As conferences and their respective commissioners continue to debate and attempt to wrap their heads around autonomy for the Power Five conferences, one of the most powerful men in the sport of college football has once again warned what could/would happen if that initiative fails.
Speaking at the end of the SEC’s spring meetings Friday, commissioner Mike Slive was asked what would happen if autonomy for his conference, along with the ACC, Big 12, Big Ten and Pac-12, didn’t pass muster and stalled in committee this August. In response, Slive sang a very familiar refrain.
“I think if it doesn’t pass, I think the next move is to go to a Division IV,” Slive said. “It’s not something that we want to do.
“From day one, we said want to stay in Division 1, with the access to championships and a revenue distribution that won’t change. But within that structure, we want the ability to have autonomy in areas that has the nexus to the well-being of student-athletes.”
While Slive did allow that he’s “optimistic we’re not going to the Division IV” model, this is far from the first time a man of power has dropped the “D-IV” hammer in a public forum.
In December, Slive himself mentioned a potential split from the other FBS schools — and perhaps from the NCAA entirely — if the Power Five leagues couldn’t get a meaningful structural change to the current model. The “D-IV” talk stretches to last October and even further back.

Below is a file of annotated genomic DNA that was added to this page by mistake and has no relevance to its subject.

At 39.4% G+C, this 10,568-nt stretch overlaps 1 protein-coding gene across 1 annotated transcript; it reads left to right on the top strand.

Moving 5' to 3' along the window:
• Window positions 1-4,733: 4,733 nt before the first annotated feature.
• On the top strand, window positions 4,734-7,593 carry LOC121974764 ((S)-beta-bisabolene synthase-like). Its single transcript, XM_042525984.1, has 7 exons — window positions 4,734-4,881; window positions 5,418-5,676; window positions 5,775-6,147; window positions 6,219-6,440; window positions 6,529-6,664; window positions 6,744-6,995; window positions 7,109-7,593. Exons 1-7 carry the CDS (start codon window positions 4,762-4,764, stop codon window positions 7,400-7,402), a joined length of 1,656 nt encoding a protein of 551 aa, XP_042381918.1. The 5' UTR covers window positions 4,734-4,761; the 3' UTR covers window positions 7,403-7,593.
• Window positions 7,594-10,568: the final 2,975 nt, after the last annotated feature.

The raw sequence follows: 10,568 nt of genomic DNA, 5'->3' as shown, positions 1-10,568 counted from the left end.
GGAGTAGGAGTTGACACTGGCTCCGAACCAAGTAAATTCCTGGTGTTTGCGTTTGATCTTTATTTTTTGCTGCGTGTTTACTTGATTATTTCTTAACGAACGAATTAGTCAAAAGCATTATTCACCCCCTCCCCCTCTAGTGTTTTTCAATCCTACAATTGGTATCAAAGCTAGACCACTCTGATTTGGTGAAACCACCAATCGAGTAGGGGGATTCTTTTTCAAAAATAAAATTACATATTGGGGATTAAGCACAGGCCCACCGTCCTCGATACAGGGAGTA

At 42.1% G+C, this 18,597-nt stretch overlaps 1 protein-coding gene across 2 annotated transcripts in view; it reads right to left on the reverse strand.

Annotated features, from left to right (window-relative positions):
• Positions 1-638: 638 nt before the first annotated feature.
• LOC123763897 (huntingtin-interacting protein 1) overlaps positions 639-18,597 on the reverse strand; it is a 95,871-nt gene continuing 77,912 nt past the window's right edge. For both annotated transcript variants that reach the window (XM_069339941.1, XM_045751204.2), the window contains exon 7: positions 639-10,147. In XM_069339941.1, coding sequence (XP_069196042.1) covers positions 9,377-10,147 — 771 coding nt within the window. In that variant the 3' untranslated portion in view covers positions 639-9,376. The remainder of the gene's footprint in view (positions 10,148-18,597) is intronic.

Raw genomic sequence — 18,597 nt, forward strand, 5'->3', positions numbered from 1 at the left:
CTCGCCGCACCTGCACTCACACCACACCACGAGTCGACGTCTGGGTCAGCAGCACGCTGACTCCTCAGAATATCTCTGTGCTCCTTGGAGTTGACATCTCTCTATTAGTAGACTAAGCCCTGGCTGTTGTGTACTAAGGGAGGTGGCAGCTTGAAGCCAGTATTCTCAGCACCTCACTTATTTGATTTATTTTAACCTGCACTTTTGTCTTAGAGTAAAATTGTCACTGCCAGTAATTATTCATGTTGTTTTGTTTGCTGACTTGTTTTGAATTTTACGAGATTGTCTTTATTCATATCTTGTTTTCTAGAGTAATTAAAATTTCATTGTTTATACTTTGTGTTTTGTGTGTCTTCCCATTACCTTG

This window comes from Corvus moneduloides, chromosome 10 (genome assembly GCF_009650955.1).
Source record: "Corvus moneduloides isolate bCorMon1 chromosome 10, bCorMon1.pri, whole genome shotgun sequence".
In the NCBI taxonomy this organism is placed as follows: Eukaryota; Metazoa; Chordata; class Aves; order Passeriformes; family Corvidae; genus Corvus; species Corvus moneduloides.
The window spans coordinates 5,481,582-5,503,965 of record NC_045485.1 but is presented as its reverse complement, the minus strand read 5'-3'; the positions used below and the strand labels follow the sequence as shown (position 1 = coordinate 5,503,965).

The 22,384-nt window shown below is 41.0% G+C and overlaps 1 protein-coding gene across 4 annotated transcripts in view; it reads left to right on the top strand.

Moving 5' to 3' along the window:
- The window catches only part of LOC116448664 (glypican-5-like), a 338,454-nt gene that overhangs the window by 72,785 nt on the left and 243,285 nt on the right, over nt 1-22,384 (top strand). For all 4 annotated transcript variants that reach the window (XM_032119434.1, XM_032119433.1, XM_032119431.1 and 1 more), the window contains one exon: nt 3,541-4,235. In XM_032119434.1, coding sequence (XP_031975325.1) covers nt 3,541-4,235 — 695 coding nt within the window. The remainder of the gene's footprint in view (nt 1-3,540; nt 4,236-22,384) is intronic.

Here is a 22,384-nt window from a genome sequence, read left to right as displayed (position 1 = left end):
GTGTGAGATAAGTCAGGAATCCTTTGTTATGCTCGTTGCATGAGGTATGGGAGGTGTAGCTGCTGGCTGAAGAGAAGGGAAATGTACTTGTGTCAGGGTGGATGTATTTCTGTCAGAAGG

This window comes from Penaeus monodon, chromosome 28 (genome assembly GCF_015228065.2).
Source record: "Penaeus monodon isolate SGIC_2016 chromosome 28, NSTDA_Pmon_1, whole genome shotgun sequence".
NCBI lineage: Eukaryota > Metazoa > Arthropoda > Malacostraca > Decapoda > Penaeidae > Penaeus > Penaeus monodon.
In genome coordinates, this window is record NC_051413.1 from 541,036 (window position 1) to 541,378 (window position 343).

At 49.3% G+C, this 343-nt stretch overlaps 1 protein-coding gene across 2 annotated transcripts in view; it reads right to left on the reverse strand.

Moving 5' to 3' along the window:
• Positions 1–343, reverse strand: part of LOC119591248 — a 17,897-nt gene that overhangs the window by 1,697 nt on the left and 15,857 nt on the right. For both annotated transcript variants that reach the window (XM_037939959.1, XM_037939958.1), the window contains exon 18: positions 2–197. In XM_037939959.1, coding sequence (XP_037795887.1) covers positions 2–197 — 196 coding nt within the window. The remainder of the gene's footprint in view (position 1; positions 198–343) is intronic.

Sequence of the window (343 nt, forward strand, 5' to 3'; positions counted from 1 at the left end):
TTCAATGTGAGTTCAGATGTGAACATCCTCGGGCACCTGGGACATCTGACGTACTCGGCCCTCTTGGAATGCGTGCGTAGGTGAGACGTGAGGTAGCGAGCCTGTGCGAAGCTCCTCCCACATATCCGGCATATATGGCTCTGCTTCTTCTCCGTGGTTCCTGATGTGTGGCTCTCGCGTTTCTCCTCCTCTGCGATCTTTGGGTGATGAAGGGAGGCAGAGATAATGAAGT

In the same month Slive implored those with the power to make significant changes to the current system, his counterpart in the Big Ten, Jim Delany, got off a “Division IV” blast as well.
“Division IV concepts are out there,” Delany said in what amounted to a very thinly-veiled threat. “There was a lot of chum in the water about the sustainability of the NCAA.”
In order to reach Slive and Delany’s goal of autonomy, 66 percent of the 65 members of the Power Five conferences (43 schools) AND four of the five conferences have to vote in the affirmative. During his speech today, Slive stated that he would like to see that threshold lowered to 60 percent (39 schools) and three of the five leagues; that appears unlikely to happen.
The next step in the process is a little more than two months down the road.
Based on the recommendation from the NCAA steering committee, the Board of Directors could vote this August on forwarding the autonomy initiative for a vote of the full membership next January. Deeply intertwined with autonomy, however, are issues such as the O’Bannon lawsuit and Northwestern’s attempts to unionize that could forever change the face of college football.
Sadly it appears that, as it was with expansion, this upcoming season is going to be more about what’s going on off the field than on it… and in the first year of the College Football Playoff no less.